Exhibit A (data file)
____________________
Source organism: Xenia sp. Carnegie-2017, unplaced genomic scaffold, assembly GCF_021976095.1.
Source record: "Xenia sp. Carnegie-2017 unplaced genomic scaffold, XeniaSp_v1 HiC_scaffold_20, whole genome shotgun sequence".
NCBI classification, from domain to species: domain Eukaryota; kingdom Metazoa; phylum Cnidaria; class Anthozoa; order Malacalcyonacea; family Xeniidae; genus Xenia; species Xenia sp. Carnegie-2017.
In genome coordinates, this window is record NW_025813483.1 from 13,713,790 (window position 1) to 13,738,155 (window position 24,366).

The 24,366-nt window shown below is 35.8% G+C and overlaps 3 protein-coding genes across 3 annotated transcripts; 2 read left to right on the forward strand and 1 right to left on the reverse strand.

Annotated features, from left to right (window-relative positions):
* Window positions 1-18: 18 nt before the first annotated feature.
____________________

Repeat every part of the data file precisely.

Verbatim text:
Source organism: Xenia sp. Carnegie-2017, unplaced genomic scaffold, assembly GCF_021976095.1.
Source record: "Xenia sp. Carnegie-2017 unplaced genomic scaffold, XeniaSp_v1 HiC_scaffold_20, whole genome shotgun sequence".
NCBI classification, from domain to species: domain Eukaryota; kingdom Metazoa; phylum Cnidaria; class Anthozoa; order Malacalcyonacea; family Xeniidae; genus Xenia; species Xenia sp. Carnegie-2017.
In genome coordinates, this window is record NW_025813483.1 from 13,713,790 (window position 1) to 13,738,155 (window position 24,366).

The 24,366-nt window shown below is 35.8% G+C and overlaps 3 protein-coding genes across 3 annotated transcripts; 2 read left to right on the forward strand and 1 right to left on the reverse strand.

Annotated features, from left to right (window-relative positions):
* Window positions 1-18: 18 nt before the first annotated feature.